IPC event brings $12m to Canterbury

18:50, Jan 30 2011
Pedro Mezaz
THIRSTY BUSINESS: Pedro Mezaz from Mexico takes a drink during the men's marathon.

The International Paralympic Committee Athletics World Championships have injected about $12 million into the Canterbury economy, organisers say.

The 10-day event finished in Christchurch yesterday with an action-packed marathon around the streets of New Brighton.

More than 1000 athletes, 900 officials and 600 supporters from 70 countries converged on the city, some for up to four weeks.

Organiser Neil Blanchfield, who spent two years planning the event, said he was "tremendously pleased".

"It's been a fair challenge, but we've had a really good team working on the event," he said.

The estimated $12m economic spinoff was a "nice little boost" for Christchurch after the recession and earthquakes, Blanchfield said.


He expected this year's Rugby World Cup to be more lucrative.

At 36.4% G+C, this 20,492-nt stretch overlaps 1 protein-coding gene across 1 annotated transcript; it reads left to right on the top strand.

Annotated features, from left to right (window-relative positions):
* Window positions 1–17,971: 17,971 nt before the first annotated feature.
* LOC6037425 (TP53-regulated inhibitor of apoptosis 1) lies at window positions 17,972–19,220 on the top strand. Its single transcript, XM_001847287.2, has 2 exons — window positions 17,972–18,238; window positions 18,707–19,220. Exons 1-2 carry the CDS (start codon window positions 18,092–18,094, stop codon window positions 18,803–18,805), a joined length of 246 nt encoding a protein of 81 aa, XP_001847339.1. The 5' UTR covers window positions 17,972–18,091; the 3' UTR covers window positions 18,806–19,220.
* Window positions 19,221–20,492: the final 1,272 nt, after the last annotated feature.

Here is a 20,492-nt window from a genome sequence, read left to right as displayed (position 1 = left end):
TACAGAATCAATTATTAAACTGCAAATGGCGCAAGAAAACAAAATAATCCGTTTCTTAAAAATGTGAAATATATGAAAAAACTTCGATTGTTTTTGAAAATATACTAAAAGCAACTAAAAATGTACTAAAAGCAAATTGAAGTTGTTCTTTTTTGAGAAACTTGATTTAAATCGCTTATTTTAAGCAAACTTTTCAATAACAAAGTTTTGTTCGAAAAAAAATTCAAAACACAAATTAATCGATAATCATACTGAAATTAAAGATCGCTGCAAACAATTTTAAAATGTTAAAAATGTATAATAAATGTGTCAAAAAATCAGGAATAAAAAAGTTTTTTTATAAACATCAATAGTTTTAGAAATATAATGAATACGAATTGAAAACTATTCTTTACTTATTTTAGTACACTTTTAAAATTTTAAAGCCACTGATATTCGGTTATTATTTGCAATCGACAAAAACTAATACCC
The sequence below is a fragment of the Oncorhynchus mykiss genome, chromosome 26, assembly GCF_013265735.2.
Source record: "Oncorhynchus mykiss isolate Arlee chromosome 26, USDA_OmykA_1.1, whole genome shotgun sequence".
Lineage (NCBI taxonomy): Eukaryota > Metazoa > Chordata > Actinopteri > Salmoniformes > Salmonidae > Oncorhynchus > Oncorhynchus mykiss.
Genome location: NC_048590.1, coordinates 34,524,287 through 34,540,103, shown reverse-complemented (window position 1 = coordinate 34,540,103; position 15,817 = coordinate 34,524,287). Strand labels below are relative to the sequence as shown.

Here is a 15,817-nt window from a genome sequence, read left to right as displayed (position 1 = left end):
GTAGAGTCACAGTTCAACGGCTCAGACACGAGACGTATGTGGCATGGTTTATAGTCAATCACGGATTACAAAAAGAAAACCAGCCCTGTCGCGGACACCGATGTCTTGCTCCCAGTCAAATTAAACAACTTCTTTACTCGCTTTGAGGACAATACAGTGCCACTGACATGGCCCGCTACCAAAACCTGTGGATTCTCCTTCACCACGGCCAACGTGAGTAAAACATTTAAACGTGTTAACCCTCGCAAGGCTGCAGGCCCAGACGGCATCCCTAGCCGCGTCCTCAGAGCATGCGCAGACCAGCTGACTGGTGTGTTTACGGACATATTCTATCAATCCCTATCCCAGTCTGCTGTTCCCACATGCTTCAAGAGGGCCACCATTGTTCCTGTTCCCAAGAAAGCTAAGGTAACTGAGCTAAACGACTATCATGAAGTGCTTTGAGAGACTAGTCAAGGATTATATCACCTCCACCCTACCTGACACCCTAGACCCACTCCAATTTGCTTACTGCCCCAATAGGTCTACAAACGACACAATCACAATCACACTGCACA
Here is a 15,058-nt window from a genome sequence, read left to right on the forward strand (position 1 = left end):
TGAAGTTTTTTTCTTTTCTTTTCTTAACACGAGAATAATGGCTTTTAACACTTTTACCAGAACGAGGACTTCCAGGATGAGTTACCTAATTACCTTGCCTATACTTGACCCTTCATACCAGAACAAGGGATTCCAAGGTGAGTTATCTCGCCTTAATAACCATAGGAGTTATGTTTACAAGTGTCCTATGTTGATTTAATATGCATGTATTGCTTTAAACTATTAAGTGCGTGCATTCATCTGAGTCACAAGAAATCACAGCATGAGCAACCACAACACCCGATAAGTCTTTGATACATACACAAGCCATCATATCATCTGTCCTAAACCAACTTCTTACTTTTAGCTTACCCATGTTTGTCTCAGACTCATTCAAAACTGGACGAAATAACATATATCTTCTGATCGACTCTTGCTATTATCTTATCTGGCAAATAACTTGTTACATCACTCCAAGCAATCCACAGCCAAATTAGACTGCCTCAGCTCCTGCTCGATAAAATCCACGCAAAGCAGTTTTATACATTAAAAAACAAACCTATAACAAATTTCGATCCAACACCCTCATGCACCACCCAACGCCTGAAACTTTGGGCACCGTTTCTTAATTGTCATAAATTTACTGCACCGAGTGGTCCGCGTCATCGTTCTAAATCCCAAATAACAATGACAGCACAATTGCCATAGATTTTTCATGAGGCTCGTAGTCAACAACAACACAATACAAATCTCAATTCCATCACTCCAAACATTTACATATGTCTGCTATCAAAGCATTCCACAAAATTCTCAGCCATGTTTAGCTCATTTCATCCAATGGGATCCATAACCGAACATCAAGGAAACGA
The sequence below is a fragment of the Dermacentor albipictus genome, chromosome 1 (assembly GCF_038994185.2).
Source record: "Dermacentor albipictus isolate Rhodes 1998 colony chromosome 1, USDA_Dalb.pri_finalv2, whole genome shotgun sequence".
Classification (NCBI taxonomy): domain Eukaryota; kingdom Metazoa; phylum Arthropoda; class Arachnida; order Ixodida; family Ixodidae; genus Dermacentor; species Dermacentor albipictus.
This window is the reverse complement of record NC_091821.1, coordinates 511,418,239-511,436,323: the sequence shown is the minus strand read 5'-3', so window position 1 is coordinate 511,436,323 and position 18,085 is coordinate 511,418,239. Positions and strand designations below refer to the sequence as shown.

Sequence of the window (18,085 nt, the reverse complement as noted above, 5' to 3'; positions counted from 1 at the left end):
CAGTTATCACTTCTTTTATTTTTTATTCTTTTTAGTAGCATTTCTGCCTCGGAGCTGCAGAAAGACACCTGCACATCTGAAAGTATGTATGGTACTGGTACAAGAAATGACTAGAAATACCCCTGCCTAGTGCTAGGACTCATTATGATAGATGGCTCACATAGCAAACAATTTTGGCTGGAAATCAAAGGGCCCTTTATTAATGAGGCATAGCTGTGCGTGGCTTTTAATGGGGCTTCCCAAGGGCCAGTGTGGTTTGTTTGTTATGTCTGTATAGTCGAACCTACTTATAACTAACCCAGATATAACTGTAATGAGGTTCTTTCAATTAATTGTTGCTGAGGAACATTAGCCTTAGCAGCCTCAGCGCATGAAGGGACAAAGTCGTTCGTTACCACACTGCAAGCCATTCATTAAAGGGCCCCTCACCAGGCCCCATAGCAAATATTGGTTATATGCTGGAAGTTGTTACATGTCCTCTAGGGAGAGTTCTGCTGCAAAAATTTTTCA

"A lot of people came here on a shoestring [budget] and in some cases there wasn't much to spend in the shops.

"[RWC] will have much more wealthy clients," he said.

About 2500 visitors will have left Christchurch by tomorrow.

Managing the departures was the final challenge after many sleepless nights, Blanchfield said.

"The airlines have asked us to pick them up four hours before their flights because they've got so much luggage.

"When one person's got a bit of luggage it's fine, but when there's 44 Ukrainians with say 33 wheelchairs, it's a big ask."

Christchurch handled the event exceptionally well despite small crowds, Blanchfield said.

"A lot of people probably look at paralympic sports as a bunch of people with disabilities running around and everyone claps, but these were far above that.

" It's disappointing that people didn't take the time."

Paralympics New Zealand board member Marc Frewin said the quality of competition was high.

"There were so many world records [broken] and so many champions.

"That race with [Oscar] Pistorius and [Jerome] Singleton in the [T44] 100 metres final was just spine-tingling," he said. "You just don't get excitement like that any better."

Feedback from the IPC had been positive, Frewin said.

"This is the first time it's been out of Europe and there was a lot of focus globally on small little New Zealand.

"I think yet again we've stepped and punched above our weight.

"We've had a lot of interest from NPCs [national paralympic committees] saying, `If the Kiwis can do it, then maybe we can too'."

The Press